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About Sikhism 2017-06-21T21:15:14+00:00

Sikhism was founded in the 16th century in Punjab district of what is now divided between India and Pakistan. It was founded by Guru Nanak and is based on his teachings, and those of the 9 Sikh gurus who followed him. The word Sikh comes from the Sanskrit word sikhya, meaning a student or disciple.

Over twenty million Sikhs follow this revealed, distinct, and unique religion born five centuries ago. Sikhism is the fifth largest religion in the world with a population of upwards of 30 million worldwide, most of whom live in the Punjab province of India. The 2001 census recorded 336,000 Sikhs in the UK. Between 1469 and 1708, ten Gurus preached a simple message of truth, devotion to God, and universal equality. Often mistaken as a combination of Hinduism and Islam, the Sikh religion can be characterized as a completely independent faith.

The most important thing in Sikhism is the internal religious state of the individual. Sikhism is a monotheistic religion which stresses on doing good actions rather than merely carrying out rituals. Sikhs believe that the way to lead a good life is to:

  • keep God in heart and mind at all times,
  • live honestly and work hard,
  • treat everyone equally,
  • be generous to the less fortunate,
  • serve others.

The Sikh scripture is the Guru Granth Sahib, a book that Sikhs consider a living Guru. The tenth Sikh Guru decreed that after his death the spiritual guide of the Sikhs would be the teachings contained in that book, so the Guru Granth Sahib now has the status of a Guru, and Sikhs show it the respect they would give to a human Guru. Guru Gobind Singh decreed that where Sikhs could not find answers in the Guru Granth Sahib, they should decide issues as a community, based on the principles of their scripture.

In Sikhism, a human being, in order to attain God, must rise above five basic vices: lust, anger, greed, pride, ego. Anyone who successfully avoids these five transgressions, and who lives a truthful living, is considered to be a God-conscious person.

Sikhism recognizes other faiths as equally conducive for the development of spirituality; however, as a revealed and distinct religion in itself, Sikhism offers its followers a viable path toward the selfsame goal, God.

The Mool Mantar (literally, the root verse; the first hymn composed by Guru Nanak) sums up the basic belief of the Sikhs. Guru Granth Sahib begins with the Mool Mantar. Every Sikh is expected to recite it daily. The English translation is:

Ik Onkaar There is only one God
Satnaam His Name is Truth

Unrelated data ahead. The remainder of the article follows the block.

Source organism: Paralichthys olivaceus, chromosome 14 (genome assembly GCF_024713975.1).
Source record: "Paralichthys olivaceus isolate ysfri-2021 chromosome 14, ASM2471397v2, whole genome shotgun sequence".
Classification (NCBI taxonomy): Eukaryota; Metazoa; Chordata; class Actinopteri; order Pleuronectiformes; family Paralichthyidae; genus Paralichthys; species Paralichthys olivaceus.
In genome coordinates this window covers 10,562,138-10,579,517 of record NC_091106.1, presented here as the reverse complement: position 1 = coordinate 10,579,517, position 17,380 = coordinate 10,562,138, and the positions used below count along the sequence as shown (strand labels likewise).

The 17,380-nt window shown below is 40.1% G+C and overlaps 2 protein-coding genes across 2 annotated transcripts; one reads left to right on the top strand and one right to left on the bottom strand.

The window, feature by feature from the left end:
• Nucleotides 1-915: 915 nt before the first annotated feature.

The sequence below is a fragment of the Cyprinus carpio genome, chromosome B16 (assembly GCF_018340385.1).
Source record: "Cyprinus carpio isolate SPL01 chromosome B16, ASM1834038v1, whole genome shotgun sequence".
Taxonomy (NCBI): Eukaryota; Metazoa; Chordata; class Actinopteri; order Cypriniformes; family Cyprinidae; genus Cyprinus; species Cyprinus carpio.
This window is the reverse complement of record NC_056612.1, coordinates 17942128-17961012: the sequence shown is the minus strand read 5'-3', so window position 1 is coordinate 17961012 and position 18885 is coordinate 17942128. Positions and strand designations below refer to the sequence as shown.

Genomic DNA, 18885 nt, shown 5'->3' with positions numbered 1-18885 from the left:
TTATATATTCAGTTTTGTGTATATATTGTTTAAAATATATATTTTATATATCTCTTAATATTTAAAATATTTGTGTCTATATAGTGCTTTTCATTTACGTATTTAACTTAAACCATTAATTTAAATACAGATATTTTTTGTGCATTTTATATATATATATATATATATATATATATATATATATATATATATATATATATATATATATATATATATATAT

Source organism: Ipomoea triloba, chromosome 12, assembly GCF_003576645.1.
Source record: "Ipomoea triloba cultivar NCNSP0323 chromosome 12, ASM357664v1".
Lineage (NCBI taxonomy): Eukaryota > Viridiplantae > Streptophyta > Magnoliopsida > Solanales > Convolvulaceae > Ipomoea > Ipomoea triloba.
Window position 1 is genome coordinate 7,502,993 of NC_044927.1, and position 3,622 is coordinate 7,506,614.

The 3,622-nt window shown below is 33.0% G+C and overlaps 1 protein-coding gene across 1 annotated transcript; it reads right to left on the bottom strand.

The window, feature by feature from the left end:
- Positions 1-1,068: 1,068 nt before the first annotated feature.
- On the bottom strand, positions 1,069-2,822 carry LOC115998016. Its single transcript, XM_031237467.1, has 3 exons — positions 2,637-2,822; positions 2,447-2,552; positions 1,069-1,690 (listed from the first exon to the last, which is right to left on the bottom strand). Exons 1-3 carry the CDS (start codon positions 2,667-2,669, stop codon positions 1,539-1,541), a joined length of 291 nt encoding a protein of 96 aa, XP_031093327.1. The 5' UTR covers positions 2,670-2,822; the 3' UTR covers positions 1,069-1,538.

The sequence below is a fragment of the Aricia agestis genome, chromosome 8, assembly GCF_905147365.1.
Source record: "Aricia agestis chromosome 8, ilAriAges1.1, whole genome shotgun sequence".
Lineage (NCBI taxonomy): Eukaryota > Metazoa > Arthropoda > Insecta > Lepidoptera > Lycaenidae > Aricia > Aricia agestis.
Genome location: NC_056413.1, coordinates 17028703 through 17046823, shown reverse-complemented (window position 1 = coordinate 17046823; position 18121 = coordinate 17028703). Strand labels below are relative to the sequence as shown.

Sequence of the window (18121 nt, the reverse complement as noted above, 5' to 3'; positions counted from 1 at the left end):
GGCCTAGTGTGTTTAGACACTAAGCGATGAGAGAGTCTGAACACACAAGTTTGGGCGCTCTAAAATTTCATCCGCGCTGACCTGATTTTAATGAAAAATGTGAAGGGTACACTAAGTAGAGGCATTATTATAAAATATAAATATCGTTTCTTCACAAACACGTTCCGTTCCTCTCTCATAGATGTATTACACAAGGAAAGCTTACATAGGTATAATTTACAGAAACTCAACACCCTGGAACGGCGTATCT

Karta Purakh He is the Creator
Nirbhau He is without fear
Nirvair He is without hate
Akaal Moorat He is beyond time (Immortal)
Ajooni He is beyond birth and death
Saibhang He is self-existent
Gurprasad Ik Onkaar is expresses itself through Guru, it is only its own Grace and Mercy (Prasaad) that this happens

 

The community of men and women who have been initiated into the Sikh faith is the Khalsa. The Khalsa celebrated its 300th anniversary in 1999.

Khalsa (meaning “Sovereign”) is the collective name given by Guru Gobind Singh to those Sikhs who have been initiated by taking part in a ceremony called ammrit sancar (nectar ceremony). During this ceremony, sweetened water is stirred with double-edged sword while liturgical prayers are sung and is offered to the initiating Sikh, who ritually drinks it. Many adherents of Sikhism do not undergo this ceremony, but still adhere to some components of the faith and identify as Sikhs. The initiated Sikh, considered reborn, is referred to as Khalsa Sikh, while those who do not get baptized are referred to as Sahajdhari Sikhs.

The first time that this ceremony took place was on Vaisakhi, which fell on 30 March 1699 at Anandpur Sahib in Punjab. It was on that occasion that Gobind Singh baptised the Panj Piare—the five beloved ones, who in turn baptised Guru Gobind Singh himself. To males who initiated, the last name Singh, meaning “lion”, was given, while the last name Kaur, meaning “princess”, was given to baptized Sikh females.

Baptised Sikhs ritually wear five items, called the Five Ks at all times. The five items are: kes (uncut hair), kangha (small wooden comb), kaṛa (circular steel or iron bracelet), kirpan (sword/dagger), and kacchera (special undergarment). The Five Ks have both practical and symbolic purposes.

A Khalsa must worship only one Almighty God, recite five prescribed banis (hymns) everyday, learn Punjabi language and read Guru Granth Sahib, wear and observe the significance of five Ks and live a truthful life and treat all humans as equal.

He must not cut body hair, eat kosher meat, smoke, take drugs or intoxicants, have faith in black magic, superstitions, charms and rituals.

 

 

 

source: BBC.CO.UK

Source: Wikipedia

Excerpts taken from:
‘Sikhism – An Introduction’